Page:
By Michelle A. Gonzalez

The first ebook to match Cuban American and African American religiosity, Afro-Cuban Theology argues that Afro-Cuban religiosity and tradition are important to knowing the Cuban and Cuban American situation. Gonzalez translates this saturation of the Afro-Cuban as transcending race and affecting all Cubans and Cuban americans even with their pigmentation or self-identification. construction on a old review of the intersection of race, faith, and nationhood, the writer explores the way during which devotion to l. a. Caridad del Cobre, well known faith, and Cuban letters tell an Afro-Cuban theology.
            This interdisciplinary examine attracts from a number of theological colleges in addition to the disciplines of historical past, literary stories, and ethnic experiences. the first self-discipline is systematic theology, with specified recognition to black and Latino/a theologies. faraway from being disconnected subfields, they're interrelated parts inside of theological experiences. Gonzalez offers a large review of the Cuban and Cuban American groups, emphasizing the way during which the intersection of race and faith have functioned in the development of Cuban and Cuban American identities. The Roman Catholic Church’s function during this historical past, in addition to the maintenance of African non secular practices and consequent formation of Afro-Cuban religions, are paramount.
            additionally groundbreaking is the collaborative spirit among black and Latino/a that underlines this paintings. the writer proposes a diffusion of racial identification spotting the various cultures that exist inside U.S. racial contexts—specifically a version of collaboration as opposed to discussion among black and Latino/a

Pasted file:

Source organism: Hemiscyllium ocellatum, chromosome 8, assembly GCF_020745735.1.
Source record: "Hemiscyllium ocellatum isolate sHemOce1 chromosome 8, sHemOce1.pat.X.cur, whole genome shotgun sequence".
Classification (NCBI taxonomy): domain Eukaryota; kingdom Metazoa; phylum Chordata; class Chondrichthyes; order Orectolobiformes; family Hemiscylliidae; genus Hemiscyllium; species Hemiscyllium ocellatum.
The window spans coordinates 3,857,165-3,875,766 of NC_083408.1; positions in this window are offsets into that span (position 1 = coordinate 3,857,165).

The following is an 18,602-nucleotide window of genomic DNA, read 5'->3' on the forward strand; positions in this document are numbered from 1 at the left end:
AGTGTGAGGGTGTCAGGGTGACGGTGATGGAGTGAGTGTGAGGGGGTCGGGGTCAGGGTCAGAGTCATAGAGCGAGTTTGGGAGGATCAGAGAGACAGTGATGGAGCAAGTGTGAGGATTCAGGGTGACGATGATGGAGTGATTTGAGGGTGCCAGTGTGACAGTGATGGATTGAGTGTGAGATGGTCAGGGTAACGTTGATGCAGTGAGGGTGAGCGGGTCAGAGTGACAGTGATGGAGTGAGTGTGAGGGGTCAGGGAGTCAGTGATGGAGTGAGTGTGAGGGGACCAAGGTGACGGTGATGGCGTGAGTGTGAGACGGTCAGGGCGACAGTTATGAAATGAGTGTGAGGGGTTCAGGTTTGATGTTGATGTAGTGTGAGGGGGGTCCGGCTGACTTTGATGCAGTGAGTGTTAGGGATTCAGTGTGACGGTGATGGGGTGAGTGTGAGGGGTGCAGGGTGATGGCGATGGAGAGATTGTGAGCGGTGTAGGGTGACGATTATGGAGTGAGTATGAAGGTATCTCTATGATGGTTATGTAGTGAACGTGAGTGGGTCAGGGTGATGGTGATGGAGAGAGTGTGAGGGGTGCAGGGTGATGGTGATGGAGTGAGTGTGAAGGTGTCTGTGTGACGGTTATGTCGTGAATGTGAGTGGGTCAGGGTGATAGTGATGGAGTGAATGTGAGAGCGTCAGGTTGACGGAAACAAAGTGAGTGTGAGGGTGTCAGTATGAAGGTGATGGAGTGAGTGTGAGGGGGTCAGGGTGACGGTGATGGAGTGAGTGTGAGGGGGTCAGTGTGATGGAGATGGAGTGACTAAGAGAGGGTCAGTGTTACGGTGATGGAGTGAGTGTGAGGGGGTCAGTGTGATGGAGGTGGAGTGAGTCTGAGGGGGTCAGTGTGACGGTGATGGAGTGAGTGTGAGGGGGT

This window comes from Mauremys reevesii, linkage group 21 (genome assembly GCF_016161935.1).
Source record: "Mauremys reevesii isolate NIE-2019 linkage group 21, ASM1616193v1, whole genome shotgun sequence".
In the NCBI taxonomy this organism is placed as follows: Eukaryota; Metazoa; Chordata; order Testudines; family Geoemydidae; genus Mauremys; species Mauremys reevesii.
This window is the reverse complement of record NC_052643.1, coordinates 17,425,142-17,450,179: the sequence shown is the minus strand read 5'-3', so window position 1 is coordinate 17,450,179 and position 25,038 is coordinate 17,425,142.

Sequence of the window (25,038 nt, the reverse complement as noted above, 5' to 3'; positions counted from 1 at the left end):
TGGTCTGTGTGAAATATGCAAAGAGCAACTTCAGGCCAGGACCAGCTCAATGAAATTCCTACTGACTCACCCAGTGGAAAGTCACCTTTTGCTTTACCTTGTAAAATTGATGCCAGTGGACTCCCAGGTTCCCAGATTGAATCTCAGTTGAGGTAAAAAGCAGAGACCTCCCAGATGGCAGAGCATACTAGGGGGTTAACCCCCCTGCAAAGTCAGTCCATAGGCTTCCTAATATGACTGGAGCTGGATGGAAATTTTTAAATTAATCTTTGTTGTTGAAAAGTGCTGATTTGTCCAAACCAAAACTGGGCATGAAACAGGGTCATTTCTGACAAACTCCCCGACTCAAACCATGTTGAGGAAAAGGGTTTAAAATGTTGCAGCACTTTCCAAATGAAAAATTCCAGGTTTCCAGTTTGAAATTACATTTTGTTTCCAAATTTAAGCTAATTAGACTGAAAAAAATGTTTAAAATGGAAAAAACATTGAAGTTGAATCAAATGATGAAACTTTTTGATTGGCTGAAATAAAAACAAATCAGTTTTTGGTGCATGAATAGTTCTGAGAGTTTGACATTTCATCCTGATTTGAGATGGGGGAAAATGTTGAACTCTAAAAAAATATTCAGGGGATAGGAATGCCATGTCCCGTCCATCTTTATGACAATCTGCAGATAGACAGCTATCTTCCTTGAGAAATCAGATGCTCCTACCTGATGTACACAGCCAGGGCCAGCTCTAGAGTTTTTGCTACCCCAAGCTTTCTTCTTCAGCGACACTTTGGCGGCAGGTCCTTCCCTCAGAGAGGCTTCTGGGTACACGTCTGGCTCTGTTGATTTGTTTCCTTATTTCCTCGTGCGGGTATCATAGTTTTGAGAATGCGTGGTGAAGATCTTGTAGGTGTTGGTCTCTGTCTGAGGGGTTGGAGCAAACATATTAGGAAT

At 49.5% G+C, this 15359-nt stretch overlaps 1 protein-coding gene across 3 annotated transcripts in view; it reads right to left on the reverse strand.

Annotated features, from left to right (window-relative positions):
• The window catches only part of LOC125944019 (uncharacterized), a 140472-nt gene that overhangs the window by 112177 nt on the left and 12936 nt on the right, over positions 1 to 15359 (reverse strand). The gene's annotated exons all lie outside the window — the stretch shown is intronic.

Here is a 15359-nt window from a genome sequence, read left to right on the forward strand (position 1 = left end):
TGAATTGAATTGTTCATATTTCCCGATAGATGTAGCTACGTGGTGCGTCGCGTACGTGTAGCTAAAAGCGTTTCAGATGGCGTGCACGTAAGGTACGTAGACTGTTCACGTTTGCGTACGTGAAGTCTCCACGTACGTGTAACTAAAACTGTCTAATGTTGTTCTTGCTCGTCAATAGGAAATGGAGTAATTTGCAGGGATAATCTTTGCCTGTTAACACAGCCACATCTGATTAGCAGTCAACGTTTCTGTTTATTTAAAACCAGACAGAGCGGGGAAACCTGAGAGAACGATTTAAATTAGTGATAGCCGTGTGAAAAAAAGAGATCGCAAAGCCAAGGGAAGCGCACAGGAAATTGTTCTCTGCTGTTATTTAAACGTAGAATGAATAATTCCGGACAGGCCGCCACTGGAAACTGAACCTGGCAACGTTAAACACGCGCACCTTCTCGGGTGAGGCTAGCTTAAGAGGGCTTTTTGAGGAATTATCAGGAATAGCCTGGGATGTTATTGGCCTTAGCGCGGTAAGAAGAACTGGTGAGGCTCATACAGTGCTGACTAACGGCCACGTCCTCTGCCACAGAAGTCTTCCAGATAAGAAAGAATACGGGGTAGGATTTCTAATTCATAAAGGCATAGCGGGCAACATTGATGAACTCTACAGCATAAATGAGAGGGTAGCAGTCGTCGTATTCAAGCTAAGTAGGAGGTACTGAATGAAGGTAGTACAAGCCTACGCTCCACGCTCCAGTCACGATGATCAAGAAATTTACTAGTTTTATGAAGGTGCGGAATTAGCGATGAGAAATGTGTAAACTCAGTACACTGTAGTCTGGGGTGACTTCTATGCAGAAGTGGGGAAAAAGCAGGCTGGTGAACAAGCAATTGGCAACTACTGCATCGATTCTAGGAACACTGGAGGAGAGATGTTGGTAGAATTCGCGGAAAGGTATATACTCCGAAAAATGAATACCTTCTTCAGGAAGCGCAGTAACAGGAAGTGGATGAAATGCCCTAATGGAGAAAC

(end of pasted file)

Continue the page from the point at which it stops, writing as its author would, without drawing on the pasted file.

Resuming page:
theologies.

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His monumental Black Catholics in the United States, the first American study of its kind, is a vital resource that fills two major gaps in theological scholarship. First, by emphasizing the historical narrative of black Catholics, Davis challenges the overwhelmingly Protestant narrative of black theology and demonstrates that a sound history of black Christianity in the United States must include Roman Catholicism. Second, Davis’ book challenges the omission of blacks in the study of Catholicism in the United States.

This “bush arbor theology,” a term that highlights the secretive nature of the “invisible institution” of slave religion, was political, cultural, and subversive in the face of white supremacy. According to Hopkins, the just God of the Exodus and the liberationist message of Jesus figure prominently in slave narratives, thereby connecting slave theology to the ideas of contemporary black theologians. Through this scholarly work on slave narratives, we see hints of black theologians’ construction of the black community, one that assumes that throughout history blacks have maintained a liberationist—as defined by contemporary theologians—understanding of God.

By situating themselves within a racial/ethnic context, Latino/a theologians must explain the very communities they belong to and represent. Early chapters in the writings of Latino/a theologians typically highlight the complexity and diversity of Latino/a communities. Later chapters emphasize particular expressions or devotions within certain communities. All Are We All Mestizos? / 21 these methodological features are crucial in maintaining the particularity and diversity of Latino/a communities.

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